Indians and Leftists in the Making of Ecuador's Modern Indigenous Movements - Latin America Otherwise (Hardback)Marc Becker (author)
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Becker explains how rural laborers and urban activists worked together in Ecuador, merging ethnic and class-based struggles for social justice. Socialists were often the first to defend Indigenous languages, cultures, and social organizations. They introduced rural activists to new tactics, including demonstrations and strikes. Drawing on leftist influences, Indigenous peoples became adept at reacting to immediate, local forms of exploitation while at the same time addressing broader underlying structural inequities. Through an examination of strike activity in the 1930s, the establishment of a national-level Ecuadorian Federation of Indians in 1944, and agitation for agrarian reform in the 1960s, Becker shows that the history of Indigenous mobilizations in Ecuador is longer and deeper than many contemporary observers have recognized.
Publisher: Duke University Press
Number of pages: 336
"Indians and Leftists in the Making of Ecuador's Modern Indigenous Movements corrects numerous misconceptions about indigenous movements in Ecuador that are likely to be relevant to understanding experiences in neighboring countries. It is the most comprehensive and insightful narrative available of the development of relations between an important indigenous movement and the political left. The book also fills a gap in our understanding of the historic role of indigenous women in the success of indigenous mobilisations in Ecuador." -- Donna Lee Van Cott * Journal of Latin American Studies *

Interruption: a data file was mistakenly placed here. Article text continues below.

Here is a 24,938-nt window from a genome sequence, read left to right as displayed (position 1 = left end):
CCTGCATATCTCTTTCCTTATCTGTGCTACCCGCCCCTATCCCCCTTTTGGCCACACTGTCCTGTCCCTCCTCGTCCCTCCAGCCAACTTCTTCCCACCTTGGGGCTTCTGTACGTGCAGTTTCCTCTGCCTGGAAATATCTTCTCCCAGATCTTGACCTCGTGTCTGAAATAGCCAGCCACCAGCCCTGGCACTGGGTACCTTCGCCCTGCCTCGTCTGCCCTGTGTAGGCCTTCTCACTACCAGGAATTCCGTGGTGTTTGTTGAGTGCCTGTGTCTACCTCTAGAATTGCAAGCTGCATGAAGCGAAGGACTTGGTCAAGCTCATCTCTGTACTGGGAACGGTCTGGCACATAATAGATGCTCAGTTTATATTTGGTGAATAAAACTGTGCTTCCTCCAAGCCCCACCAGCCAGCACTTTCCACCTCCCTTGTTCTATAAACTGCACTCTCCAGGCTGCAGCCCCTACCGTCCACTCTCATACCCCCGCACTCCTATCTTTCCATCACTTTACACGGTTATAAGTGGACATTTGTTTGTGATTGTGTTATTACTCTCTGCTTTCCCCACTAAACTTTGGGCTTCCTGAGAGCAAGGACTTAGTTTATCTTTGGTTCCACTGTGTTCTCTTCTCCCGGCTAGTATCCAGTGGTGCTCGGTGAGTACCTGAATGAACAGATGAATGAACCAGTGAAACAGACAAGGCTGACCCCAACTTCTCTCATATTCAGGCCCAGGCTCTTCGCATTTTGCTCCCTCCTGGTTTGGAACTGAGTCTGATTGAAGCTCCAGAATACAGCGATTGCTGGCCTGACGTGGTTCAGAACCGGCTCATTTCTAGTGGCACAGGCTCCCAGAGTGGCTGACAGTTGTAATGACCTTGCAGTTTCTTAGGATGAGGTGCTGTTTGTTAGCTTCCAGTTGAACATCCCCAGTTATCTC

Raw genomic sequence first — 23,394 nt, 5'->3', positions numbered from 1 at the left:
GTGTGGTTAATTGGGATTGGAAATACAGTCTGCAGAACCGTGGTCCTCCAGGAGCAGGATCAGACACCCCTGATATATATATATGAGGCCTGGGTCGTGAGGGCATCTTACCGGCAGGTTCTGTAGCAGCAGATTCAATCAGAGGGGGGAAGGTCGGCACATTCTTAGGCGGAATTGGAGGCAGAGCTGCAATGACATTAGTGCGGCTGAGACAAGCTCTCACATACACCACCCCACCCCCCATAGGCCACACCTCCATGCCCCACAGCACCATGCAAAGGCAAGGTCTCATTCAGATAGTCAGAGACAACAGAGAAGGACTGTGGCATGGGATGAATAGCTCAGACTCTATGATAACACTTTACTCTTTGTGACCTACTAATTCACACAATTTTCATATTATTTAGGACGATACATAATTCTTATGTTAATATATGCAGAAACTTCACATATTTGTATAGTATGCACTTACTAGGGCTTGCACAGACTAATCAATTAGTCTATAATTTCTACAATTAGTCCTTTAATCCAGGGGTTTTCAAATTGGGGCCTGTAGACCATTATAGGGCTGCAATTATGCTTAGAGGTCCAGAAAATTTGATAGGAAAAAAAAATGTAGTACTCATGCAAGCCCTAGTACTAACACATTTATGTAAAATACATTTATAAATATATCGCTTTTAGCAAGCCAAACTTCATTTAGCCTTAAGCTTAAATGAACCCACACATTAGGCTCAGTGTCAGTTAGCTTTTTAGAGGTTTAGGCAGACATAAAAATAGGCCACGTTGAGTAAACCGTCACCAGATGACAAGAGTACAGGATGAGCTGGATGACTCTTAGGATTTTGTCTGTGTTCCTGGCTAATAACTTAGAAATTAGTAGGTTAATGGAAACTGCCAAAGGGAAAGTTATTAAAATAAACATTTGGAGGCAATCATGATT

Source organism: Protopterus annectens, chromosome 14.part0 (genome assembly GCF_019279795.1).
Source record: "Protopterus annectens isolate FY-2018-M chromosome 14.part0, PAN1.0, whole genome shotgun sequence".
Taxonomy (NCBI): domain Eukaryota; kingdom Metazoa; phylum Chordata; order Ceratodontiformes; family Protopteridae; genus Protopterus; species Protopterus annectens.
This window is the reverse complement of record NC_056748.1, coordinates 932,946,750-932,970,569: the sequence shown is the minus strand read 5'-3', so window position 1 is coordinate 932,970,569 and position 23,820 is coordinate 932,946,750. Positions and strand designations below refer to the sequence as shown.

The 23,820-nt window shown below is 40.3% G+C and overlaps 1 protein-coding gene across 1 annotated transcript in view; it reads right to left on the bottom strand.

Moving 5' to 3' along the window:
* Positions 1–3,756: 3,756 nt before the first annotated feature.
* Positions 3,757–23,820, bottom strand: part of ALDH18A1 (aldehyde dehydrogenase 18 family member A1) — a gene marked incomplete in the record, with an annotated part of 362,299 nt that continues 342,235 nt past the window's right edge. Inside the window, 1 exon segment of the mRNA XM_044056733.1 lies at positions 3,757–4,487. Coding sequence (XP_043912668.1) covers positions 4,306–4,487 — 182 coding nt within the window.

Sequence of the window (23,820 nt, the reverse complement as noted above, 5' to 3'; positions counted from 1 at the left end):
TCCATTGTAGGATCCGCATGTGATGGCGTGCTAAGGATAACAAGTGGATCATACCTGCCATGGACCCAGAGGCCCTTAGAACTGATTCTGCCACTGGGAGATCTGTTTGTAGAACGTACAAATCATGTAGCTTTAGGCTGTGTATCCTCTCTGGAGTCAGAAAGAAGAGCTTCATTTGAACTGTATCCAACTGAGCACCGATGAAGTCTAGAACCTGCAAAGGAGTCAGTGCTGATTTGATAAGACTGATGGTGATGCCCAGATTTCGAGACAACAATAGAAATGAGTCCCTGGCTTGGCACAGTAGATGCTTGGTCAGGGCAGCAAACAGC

"Becker provides a detailed history of indigenous political organization back to the early twentieth century and documents the complex, two-way relationship between indigenous leaders and the national left." -- John A. Peeler * Latin American Research Review *
"Scholars from diverse disciplines will appreciate the book's vivid attention to individual activists as well as its broad scope. . . . Indians and Leftists provides an important new perspective on this history by revealing crucial connections between rural indigenous movements and the urban left." -- Laura Gotkowitz * Hispanic American Historical Review *